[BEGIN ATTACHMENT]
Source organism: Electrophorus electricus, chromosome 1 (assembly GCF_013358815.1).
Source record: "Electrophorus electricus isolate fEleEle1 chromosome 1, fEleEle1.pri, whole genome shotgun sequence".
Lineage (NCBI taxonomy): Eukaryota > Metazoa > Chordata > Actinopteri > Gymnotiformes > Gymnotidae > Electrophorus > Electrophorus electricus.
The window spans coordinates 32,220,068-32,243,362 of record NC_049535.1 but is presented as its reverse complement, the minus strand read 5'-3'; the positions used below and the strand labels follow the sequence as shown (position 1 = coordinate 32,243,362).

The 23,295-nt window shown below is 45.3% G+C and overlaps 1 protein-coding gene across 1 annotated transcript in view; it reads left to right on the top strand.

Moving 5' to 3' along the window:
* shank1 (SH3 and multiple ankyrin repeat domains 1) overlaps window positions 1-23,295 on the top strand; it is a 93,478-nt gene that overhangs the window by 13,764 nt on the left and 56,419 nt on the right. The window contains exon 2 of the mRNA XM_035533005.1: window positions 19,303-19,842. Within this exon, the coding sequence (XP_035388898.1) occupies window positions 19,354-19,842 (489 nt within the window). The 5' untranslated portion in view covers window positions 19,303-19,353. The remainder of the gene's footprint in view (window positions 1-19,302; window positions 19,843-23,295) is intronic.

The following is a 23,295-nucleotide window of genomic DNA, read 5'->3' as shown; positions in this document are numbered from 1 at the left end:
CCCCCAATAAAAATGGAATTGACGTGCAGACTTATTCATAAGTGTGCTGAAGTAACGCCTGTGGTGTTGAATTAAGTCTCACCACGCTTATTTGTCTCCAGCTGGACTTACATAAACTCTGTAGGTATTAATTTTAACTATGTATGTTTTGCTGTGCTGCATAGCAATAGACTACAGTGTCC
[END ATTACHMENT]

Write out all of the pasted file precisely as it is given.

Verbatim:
Source organism: Electrophorus electricus, chromosome 1 (assembly GCF_013358815.1).
Source record: "Electrophorus electricus isolate fEleEle1 chromosome 1, fEleEle1.pri, whole genome shotgun sequence".
Lineage (NCBI taxonomy): Eukaryota > Metazoa > Chordata > Actinopteri > Gymnotiformes > Gymnotidae > Electrophorus > Electrophorus electricus.
The window spans coordinates 32,220,068-32,243,362 of record NC_049535.1 but is presented as its reverse complement, the minus strand read 5'-3'; the positions used below and the strand labels follow the sequence as shown (position 1 = coordinate 32,243,362).

The 23,295-nt window shown below is 45.3% G+C and overlaps 1 protein-coding gene across 1 annotated transcript in view; it reads left to right on the top strand.

Moving 5' to 3' along the window:
* shank1 (SH3 and multiple ankyrin repeat domains 1) overlaps window positions 1-23,295 on the top strand; it is a 93,478-nt gene that overhangs the window by 13,764 nt on the left and 56,419 nt on the right. The window contains exon 2 of the mRNA XM_035533005.1: window positions 19,303-19,842. Within this exon, the coding sequence (XP_035388898.1) occupies window positions 19,354-19,842 (489 nt within the window). The 5' untranslated portion in view covers window positions 19,303-19,353. The remainder of the gene's footprint in view (window positions 1-19,302; window positions 19,843-23,295) is intronic.

The following is a 23,295-nucleotide window of genomic DNA, read 5'->3' as shown; positions in this document are numbered from 1 at the left end:
CCCCCAATAAAAATGGAATTGACGTGCAGACTTATTCATAAGTGTGCTGAAGTAACGCCTGTGGTGTTGAATTAAGTCTCACCACGCTTATTTGTCTCCAGCTGGACTTACATAAACTCTGTAGGTATTAATTTTAACTATGTATGTTTTGCTGTGCTGCATAGCAATAGACTACAGTGTCC